Image Magnification

Sometimes the distance between test specimen and image detector is increased to obtain magnification in the image. Magnification is especially useful when parts being inspected and their details are very small. The farther the test specimen is from the image detector, the greater the magnification achieved. The amount of magnification can be calculated using the following formula.


M = magnification

a = distance from the source to the object

b = distance from the object to the detector

An object in front of an energy source will block the rays of the source. The size of the object's shadow depends on the distances between the source, object, and detector.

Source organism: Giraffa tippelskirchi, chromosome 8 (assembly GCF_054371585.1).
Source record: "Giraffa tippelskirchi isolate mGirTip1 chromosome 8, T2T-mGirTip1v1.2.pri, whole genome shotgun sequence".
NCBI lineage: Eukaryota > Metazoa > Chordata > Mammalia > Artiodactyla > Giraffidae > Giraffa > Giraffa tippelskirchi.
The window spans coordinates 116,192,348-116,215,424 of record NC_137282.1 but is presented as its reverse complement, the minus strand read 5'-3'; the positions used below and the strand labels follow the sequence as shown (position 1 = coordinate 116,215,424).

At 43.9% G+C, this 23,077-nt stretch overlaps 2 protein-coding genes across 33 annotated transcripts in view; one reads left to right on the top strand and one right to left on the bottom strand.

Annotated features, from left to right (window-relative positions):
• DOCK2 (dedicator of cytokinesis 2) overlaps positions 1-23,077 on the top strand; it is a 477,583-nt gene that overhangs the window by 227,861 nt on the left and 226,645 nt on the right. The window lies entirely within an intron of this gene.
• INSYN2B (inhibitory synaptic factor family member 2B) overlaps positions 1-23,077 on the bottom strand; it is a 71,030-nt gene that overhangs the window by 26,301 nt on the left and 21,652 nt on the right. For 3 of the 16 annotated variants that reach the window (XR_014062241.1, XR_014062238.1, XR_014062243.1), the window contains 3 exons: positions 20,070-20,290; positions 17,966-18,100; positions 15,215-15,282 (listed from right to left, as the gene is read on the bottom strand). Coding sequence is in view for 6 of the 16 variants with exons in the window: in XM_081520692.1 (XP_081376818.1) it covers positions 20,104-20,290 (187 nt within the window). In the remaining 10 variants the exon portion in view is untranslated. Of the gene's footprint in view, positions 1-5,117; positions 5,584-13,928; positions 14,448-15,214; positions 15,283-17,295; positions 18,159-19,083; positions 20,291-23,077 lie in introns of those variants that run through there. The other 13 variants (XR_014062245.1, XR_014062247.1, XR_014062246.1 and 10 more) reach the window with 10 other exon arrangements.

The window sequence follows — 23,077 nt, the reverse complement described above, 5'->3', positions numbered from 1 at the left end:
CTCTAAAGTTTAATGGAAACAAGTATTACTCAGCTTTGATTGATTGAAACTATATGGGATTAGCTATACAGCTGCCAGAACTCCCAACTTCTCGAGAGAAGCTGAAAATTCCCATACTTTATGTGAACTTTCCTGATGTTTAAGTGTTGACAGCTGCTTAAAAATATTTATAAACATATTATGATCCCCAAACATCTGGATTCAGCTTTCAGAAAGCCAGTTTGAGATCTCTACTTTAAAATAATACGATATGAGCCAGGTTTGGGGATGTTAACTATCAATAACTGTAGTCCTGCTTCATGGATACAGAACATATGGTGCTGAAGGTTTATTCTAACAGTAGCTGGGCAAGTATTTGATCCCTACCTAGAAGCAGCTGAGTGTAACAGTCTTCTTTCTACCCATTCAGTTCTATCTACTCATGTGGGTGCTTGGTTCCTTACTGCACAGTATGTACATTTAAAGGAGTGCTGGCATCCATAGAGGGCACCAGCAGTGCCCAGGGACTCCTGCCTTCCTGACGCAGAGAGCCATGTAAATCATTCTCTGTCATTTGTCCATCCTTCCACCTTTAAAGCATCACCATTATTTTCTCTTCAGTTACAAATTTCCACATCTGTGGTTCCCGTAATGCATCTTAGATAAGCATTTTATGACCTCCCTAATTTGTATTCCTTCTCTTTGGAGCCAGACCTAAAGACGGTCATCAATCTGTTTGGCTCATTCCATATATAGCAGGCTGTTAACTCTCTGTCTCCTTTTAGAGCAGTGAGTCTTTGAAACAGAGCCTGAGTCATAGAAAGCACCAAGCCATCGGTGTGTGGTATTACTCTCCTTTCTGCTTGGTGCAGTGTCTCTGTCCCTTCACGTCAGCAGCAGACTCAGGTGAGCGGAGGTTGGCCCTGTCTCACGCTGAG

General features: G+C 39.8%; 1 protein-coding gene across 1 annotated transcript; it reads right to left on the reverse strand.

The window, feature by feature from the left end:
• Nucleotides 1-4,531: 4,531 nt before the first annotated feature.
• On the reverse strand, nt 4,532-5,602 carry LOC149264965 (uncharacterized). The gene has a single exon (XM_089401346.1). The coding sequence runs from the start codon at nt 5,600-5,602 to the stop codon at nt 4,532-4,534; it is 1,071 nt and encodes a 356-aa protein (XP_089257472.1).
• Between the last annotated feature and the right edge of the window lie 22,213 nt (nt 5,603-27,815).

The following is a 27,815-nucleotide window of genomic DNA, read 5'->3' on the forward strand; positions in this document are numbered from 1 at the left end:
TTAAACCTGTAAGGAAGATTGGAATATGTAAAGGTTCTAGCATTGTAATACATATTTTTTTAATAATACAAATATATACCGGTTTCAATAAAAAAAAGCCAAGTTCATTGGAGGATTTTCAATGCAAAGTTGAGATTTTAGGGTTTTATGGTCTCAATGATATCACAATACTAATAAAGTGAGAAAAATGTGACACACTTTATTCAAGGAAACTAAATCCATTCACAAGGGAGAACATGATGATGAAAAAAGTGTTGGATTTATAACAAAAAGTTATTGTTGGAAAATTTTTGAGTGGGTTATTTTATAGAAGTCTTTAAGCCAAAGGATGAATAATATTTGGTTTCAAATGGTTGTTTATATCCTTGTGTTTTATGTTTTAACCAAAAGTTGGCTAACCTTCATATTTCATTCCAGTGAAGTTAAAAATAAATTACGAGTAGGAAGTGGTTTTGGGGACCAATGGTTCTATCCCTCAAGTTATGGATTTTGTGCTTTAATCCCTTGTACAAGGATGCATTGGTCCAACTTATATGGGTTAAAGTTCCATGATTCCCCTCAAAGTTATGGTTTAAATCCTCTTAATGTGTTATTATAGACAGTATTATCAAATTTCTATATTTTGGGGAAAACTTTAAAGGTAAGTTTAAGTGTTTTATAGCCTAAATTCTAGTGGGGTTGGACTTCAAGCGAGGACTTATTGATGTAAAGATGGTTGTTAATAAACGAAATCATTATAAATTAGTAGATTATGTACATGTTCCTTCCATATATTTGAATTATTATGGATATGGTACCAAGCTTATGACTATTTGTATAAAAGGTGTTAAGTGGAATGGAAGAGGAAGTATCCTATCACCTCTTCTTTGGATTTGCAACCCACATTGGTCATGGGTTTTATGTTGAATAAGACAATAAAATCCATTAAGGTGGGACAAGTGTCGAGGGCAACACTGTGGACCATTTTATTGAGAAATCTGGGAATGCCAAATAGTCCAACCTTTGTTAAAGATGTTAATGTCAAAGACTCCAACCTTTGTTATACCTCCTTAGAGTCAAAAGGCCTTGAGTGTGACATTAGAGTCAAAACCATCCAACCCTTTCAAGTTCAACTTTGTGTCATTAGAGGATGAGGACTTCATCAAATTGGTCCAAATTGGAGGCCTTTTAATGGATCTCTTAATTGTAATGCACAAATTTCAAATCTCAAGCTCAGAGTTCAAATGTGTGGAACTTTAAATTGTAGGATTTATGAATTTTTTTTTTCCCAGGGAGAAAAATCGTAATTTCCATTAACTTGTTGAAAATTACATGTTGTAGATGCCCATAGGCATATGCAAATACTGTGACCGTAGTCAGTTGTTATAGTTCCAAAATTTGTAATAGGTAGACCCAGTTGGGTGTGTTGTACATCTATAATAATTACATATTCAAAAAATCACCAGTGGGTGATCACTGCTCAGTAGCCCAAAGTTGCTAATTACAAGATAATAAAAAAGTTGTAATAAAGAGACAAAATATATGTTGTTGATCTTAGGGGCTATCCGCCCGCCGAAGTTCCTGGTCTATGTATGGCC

Figure 2. Sketch showing geometric variables that affect magnification.

In RTR, focal-spot sizes as small as 10 microns are used to allow for magnification of the image and yet keep the penumbra to a minimum. One micron or micrometer (my-króh-mee-tuhr) equals one-millionth of a meter (0.000001 meter, or .001 mm, or .00003937 inches, or 1/25,400 inch). If a newspaper sheet is .003 inches thick, it is approximately 76 microns thick. One disadvantage of magnification is that the field of view is decreased. When the viewable area becomes smaller, this generally increases the inspection time. Refer to the applications booklet for a worksheet involving magnification problems.

More information on metric/English conversion may be found in the Appendix I. Penumbra work problems are provided in Appendix II